When the knock came, Blair's heartbeat quickened. It might have been just normal anticipation, but Jim knew it was more. Even now, nine months after Ponytail attacked him, Blair got scared whenever there was a knock on the door. Sometimes, if he was alone in the loft, he wouldn't answer it. But he wasn't alone now.

"I'll get it," Blair said, already moving. He started to push his hair back, but stopped the motion before he touched it. Jim smiled a little. The kid probably had every strand arranged just the way he wanted it. Out to impress the debutantes, Sandburg?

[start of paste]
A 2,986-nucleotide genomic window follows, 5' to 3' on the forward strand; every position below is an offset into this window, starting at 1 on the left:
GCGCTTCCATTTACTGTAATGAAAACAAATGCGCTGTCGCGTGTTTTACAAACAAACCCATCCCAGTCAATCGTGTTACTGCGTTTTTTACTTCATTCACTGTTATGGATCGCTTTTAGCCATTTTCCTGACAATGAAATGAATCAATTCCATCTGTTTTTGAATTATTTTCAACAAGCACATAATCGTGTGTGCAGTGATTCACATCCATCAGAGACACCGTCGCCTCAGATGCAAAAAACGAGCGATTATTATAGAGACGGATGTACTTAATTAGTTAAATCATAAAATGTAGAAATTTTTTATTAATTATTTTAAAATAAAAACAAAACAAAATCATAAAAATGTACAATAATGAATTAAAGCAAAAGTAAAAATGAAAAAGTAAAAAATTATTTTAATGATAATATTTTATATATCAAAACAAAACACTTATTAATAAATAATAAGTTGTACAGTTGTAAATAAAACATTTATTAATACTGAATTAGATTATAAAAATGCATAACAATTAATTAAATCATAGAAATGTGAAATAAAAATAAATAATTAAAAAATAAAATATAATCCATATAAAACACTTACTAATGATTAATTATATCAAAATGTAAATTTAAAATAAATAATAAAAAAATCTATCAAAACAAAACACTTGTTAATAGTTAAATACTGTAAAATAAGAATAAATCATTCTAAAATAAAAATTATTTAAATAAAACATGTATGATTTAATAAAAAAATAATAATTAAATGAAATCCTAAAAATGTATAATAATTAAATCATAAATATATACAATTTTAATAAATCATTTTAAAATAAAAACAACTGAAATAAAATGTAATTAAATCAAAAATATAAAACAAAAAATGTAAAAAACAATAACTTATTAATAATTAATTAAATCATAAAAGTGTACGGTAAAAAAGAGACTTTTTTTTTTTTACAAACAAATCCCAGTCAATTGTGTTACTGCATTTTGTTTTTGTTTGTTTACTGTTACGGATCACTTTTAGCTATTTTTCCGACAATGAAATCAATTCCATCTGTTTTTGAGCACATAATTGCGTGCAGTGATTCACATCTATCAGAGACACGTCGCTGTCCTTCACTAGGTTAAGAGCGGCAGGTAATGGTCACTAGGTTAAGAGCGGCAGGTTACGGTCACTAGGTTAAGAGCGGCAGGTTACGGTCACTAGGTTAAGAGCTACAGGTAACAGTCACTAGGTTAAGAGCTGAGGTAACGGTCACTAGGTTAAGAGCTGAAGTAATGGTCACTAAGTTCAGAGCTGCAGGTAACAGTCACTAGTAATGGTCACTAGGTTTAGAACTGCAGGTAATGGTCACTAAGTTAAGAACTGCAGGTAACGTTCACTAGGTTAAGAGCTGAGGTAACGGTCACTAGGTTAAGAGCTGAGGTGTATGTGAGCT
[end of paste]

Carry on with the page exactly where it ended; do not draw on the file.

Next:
Jim almost said it, but didn't. Actually, he hoped Blair was out to impress the women tonight, and he didn't mean Olive Palmer. Blair hadn't had a date since the disastrous dinner with Toni LeClaire more than six months ago. The kid was doing a lot better--he hadn't had a nightmare in weeks, and the fear that had been in his eyes for so long made only rare appearances--but he still couldn't bring himself to ask a girl out. It wasn't something they'd talked about, though they still talked a hell of a lot more than they had before. Blair just did not want to discuss his love life with Jim, and Jim had to respect that. But that didn't stop Jim from giving Blair the occasional nudge toward the occasional attractive female, hoping that one of them could interest him enough to take the step. God knew, there were more than enough women willing to go out with him. Some were even bold enough to do the asking themselves, but Blair always turned them down regretfully. At least the regret was there. That gave Jim hope.